One of my favorite documentaries is Pumping Iron, which follows the Mr. Universe and Mr. Olympia bodybuilding competitions during the 1970’s. It famously features a young and hugely muscled Arnold Schwarznegger, who before becoming an action movie star and Governor of California (I still don’t get how this happened) was the face of bodybuilding back in the day. Now, Ahh-nold is a very polarizing figure and he has done some really morally questionable things throughout his life, but no one can doubt his work ethic and success. If he was eligible, I wouldn’t doubt that he would be able to become President of the United States one day.
One scene from the documentary in particular speaks to his work ethic. In the scene, he talks about getting a phone call from his mother informing him that his father passed away. He was away from home because he was participating in a competition, so his mother assumed that he would skip it and come home to attend his father’s funeral. This is a pretty rational move and I’m pretty sure most of us would try to make arrangements to make it to our dad’s funeral if we were away. But this is Arnold we’re talking about.
He told his mom he was not coming home for the funeral and that he was going to finish the competition. He also said that since dad is already dead, there is nothing more to gain from being at the funeral so go ahead without him. While this sounds like an incredibly insensitive thing to say, Arnold explains why he made that decision. He wanted to be the best. Nothing more than that. To be the best, he reasoned, required sacrifice that others were not willing to make. If he left the competition to attend his dad’s funeral, someone else would have won it and he would have been an afterthought. He wanted to be the best in the bodybuilding world, and was ready to risk the relationship with his family to achieve that. Because of this level of sacrifice, he was able to achieve all that he did, but gave up some other things in the process.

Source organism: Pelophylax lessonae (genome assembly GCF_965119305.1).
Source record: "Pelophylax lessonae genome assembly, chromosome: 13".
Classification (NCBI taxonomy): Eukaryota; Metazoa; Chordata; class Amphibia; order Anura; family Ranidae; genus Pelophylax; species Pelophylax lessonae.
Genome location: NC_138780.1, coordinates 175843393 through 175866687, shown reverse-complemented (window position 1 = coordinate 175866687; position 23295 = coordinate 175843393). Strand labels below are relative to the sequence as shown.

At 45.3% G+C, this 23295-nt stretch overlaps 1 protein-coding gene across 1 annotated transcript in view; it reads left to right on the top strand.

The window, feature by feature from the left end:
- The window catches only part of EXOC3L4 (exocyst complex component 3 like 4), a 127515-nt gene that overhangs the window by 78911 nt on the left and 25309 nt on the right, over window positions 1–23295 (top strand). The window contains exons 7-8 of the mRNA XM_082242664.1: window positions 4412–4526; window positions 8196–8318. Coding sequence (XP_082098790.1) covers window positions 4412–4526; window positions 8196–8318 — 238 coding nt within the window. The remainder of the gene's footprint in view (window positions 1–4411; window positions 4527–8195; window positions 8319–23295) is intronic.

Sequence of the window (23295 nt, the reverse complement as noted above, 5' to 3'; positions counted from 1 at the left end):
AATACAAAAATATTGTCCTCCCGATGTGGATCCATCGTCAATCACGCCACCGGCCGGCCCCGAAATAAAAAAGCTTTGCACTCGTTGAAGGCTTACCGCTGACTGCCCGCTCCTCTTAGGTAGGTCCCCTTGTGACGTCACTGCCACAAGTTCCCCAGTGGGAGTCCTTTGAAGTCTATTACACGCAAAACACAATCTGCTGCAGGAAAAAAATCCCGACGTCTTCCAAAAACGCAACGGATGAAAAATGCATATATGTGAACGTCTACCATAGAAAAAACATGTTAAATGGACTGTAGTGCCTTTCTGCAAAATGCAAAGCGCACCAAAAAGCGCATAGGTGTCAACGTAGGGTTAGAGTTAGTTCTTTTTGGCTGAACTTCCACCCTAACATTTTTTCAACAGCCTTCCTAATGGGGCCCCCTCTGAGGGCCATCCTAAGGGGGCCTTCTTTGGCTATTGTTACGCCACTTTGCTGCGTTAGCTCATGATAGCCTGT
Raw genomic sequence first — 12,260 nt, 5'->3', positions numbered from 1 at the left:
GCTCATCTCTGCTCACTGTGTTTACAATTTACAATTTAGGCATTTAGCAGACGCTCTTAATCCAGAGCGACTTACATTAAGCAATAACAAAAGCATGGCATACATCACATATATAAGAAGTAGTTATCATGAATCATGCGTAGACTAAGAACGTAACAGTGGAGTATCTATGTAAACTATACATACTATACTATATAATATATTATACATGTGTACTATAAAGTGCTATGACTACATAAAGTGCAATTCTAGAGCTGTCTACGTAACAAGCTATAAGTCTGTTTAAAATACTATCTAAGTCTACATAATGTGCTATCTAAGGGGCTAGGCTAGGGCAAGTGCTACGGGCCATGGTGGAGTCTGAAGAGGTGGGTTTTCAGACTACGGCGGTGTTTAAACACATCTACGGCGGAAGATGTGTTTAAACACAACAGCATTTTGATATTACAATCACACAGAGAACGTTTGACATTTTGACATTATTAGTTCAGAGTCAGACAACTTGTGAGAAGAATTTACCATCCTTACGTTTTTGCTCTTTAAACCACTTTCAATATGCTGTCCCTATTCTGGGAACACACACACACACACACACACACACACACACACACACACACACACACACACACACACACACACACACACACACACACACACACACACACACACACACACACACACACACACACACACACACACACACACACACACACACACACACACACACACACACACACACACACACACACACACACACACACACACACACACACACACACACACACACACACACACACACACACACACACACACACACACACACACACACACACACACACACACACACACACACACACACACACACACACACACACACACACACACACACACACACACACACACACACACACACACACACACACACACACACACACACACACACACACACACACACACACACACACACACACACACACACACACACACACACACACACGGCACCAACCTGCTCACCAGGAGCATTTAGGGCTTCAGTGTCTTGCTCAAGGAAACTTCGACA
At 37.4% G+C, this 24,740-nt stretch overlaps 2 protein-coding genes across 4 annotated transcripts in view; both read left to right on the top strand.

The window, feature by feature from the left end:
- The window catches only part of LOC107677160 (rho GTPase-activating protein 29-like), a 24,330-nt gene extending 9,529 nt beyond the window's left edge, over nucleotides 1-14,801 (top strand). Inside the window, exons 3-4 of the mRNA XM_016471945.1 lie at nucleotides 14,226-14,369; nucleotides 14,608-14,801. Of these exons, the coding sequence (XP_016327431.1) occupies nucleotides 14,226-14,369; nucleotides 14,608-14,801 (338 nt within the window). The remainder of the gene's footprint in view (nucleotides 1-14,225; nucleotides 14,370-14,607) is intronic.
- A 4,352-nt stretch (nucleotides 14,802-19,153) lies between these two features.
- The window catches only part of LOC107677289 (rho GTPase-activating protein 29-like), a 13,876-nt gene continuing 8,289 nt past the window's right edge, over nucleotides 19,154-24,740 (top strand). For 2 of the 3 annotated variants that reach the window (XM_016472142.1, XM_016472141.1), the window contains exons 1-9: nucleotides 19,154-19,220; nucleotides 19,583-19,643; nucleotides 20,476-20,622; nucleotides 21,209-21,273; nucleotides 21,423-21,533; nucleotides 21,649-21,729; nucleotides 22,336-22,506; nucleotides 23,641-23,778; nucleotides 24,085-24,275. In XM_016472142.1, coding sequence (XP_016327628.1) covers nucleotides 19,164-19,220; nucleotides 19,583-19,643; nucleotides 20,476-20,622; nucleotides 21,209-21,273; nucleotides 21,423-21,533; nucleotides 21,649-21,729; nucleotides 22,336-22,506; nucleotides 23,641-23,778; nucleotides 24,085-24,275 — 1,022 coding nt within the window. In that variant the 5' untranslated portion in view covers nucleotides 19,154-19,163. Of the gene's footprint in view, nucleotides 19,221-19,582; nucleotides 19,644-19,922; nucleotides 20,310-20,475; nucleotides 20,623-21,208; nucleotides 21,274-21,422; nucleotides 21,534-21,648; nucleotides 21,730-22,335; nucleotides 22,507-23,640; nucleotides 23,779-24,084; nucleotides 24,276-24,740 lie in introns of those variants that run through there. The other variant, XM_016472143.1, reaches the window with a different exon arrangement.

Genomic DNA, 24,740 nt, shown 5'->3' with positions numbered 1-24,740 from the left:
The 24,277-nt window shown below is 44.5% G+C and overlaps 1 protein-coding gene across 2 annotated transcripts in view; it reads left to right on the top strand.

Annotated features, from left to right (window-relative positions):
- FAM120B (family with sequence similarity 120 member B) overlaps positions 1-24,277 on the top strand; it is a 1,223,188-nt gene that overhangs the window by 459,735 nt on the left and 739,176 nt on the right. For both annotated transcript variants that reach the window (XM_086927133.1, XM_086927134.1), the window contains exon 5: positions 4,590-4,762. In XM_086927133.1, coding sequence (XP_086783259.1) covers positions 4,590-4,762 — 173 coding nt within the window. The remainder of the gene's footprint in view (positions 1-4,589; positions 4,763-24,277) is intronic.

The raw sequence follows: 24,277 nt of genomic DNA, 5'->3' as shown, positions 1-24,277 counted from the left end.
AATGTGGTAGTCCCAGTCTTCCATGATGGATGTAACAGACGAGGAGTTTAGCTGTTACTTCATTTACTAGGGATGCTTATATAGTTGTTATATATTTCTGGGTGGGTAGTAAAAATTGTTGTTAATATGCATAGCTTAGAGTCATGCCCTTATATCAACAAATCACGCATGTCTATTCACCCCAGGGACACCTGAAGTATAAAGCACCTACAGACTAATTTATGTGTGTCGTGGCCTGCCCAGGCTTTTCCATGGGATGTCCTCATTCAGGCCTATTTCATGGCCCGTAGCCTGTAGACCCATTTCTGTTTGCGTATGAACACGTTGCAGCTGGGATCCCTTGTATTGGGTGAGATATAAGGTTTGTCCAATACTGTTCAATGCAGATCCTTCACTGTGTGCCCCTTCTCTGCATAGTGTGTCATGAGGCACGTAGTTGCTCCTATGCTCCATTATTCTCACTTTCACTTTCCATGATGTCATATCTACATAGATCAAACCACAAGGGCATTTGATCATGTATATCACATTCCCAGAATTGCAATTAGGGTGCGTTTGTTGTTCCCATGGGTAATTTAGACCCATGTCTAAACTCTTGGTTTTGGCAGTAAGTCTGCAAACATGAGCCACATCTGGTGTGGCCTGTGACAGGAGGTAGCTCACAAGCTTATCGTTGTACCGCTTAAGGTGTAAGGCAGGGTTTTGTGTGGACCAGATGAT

What would you give up?
I don’t think many people would do what Arnold did there, but then again not many people will be as successful as Arnold. It all depends on what we are willing to give up, and this really made me think. The other day I had a conversation with a co-worker that reminded me of this exact situation. She wanted to go back to school but didn’t want to leave her child in daycare because she wanted to be present for those early years. I essentially told her that it’s all about what you’re willing to give up. If you want to go to school and achieve your dream, than you will have to be absent from your son’s life for a little bit. But if you want to be there for your son all the time, then you’re going to have to forget about school. It’s as simple as that.
We try to have it all, but we are inevitably going to have to sacrifice something at some point. And we would do well to recognize this. Many people get paralyzed from committing to anything because of this. And I speak to myself first, but sometimes is no right or wrong answer. It takes courage to give up something we enjoy or cherish on order to achieve something else. It really comes down to priorities, and putting what is most important to you at the top of the list. Making money and becoming successful is important, but to what end?
I don’t fault Arnold for his decision because it really is based on sound reasoning. He wanted to become the best in what he did, no matter what the cost. It’s that level of extreme sacrifice that separates the superstars from everybody else. Michael Jordan is the best basketball player of all time (Please, there is no debate here) not necessarily because of his talent alone, but because of his sacrifice and work ethic. He pissed off a lot of people on his way to the top and alienated some of his family and friends, but he will go down in history as the greatest basketball player this world has ever seen.
Test it Out
This made me think a lot about what I would give up. If I worked 7 days a week as an optometrist and sacrificed most of my sleep to work on blogging and freelancing at home, I imagine I would be doing very well financially. But I would be giving up time with my family, the comfort of sleep and spending time with friends once in a while, things that are all important to me.
While it seems tough to find out how much you would sacrifice, I’m finding that it isn’t that difficult. Just test it out. If you want to give up some sleep to work on a project, just do it for a few days and see how you feel. If it feels good, then you can continue to give up a little bit of sleep to achieve your goals. But if it’s causing you undue stress and you start resenting your work, then maybe you shouldn’t give up so much sleep. Just do some trial and error and see where it takes you.
Would you give up relationships to achieve your dream? What would you never sacrifice?